Theodore Sturgeon wrote of group think, or bleshing, as he called it, in his novel More Than Human. The idea is simple, founded on minds working together, the sum of the parts being greater than the whole, celebrated by many in the arts, such as Phil Lesh of The Grateful Dead. It is the dream of musicians and anarchists alike, to be at one with each other, to guide and at the same time follow, and yet it is just that, an impossible dream for anything practical. Human nature is the flaw, our inherent need to always want something more for ourselves. Adam Smith and his capitalist crew celebrate this in what we can achieve – always in terms of monetary success – but it’s a far cry from all those other things we are told to cherish, and in the end, just don’t give a damn about. We lie to ourselves about everything – about who we are and we will achieve – just to get through and not think about the world as we have made it.
I have read Rudyard Kipling’s The Elephant’s Child quite a number of times in recent days for my 92-year-old mother who has Alzheimer’s. While Kipling’s work certainly is dated – with inherent racism, constant spankings and all-out revenge as major themes – it does have surprising merits, beyond the fact that my mother still remembers this story exceptionally well.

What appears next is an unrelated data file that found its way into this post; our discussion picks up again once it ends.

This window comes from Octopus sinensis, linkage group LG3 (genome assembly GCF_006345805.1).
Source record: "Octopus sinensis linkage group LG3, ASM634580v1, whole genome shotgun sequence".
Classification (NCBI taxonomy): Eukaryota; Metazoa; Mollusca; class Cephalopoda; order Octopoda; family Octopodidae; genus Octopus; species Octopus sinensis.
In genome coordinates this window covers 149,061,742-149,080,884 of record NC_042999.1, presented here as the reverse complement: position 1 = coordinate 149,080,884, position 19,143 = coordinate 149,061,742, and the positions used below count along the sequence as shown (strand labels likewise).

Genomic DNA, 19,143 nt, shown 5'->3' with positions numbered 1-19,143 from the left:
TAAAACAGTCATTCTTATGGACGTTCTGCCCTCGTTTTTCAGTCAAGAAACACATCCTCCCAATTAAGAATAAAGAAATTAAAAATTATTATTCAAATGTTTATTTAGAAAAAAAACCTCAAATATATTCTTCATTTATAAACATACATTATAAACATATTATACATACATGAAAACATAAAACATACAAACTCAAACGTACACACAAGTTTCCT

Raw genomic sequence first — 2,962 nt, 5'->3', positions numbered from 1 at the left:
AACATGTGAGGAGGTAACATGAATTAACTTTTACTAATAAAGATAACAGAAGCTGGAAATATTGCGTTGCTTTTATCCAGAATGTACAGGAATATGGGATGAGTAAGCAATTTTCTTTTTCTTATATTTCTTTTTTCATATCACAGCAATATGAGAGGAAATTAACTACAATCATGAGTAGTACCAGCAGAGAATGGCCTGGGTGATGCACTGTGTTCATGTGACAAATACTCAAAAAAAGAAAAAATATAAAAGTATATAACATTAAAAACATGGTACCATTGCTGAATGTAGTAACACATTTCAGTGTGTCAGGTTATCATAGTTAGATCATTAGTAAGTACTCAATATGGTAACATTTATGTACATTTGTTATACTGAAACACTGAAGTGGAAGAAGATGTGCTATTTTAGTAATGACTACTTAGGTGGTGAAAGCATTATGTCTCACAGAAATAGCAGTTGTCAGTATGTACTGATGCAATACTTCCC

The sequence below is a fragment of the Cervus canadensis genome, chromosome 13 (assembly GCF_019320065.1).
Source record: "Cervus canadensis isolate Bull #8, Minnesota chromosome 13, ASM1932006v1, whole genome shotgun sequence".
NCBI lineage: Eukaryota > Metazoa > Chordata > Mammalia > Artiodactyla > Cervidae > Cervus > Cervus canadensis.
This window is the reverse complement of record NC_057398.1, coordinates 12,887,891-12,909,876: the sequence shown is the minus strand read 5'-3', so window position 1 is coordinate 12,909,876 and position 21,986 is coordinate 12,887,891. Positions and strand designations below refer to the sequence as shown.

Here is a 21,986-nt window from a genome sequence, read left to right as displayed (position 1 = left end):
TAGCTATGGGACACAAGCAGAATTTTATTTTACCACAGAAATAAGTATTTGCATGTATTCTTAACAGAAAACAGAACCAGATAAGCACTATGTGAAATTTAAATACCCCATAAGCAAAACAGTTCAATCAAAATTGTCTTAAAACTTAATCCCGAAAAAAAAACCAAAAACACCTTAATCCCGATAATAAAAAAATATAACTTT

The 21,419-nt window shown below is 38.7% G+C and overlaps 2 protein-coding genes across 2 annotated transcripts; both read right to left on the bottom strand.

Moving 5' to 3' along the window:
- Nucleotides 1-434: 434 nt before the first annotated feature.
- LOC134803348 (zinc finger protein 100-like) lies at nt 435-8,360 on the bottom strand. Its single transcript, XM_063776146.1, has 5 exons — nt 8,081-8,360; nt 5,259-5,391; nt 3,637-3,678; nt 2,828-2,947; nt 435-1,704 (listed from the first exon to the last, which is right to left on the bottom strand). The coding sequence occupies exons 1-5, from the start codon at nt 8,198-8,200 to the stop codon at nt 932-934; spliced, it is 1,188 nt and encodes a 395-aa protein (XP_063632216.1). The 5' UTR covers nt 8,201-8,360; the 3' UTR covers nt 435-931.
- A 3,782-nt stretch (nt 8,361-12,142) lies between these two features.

For one, there is the phrase ‘satiable curtiosity’, repeated throughout. A mash-up of courtesy and curiosity, it’s the Elephant’s Child’s ‘satiable curtiosity that gets him his trunk and makes him the envy of the jungle.
There is also Kipling’s idiosyncratic notes to his illustrations – mocking his own work – that provides, as they say, meta perspective on the work. But most intriguing of all is the Bi-Coloured-Python-Rock-Snake, a sinister character to be sure, which beats and tricks our hero, but in the end actually saves the Elephant’s Child from being eaten by the crocodile. He also teaches him what an effective tool his trunk actually is – even if it is to go home and beat up his abusive family…all very odd, something to ponder, when I read it once again.
When people tell you about their weekend in the Hamptons, remember that the truth of it is all traffic…neighbors blaring Katy Perry…the construction next door…as well as 45-minute deli lineups. And, only if they’re lucky, maybe 10 minutes of what they claim.
Seven straight weeks of writing an average of 3-5 hours a day, culminating in 55,000 words, more than half of my second science fiction work has left me feeling empty. I think that I have done something – a summer well spent – and then I think, “So much for what?”
Margret Wittmer was an early pioneer in the Galapagos, arriving on Floreana Island in 1935:
At the end of July, 1938, I was working in the garden when I heard zooming sound overhead, I could see two airplanes somewhere over Floreana and then nothing but a vibration in the air. For a long time, we stood on the hill looking in the direction from which the planes had come.The next morning, just as we were finishing breakfast, Sergio came panting in, waving two letters, one from the President of the United States, Franklin D. Roosevelt. “I am on board the United States Cruiser Houston, and radioed two of our escort planes to fly above your farm with a signal that we would come to Black Beach. I hoped you would come down there and we could take you out on the Houston in a launch. Unfortunately she was there two hours without your turning up. I shall hope to make you acquaintance another time.”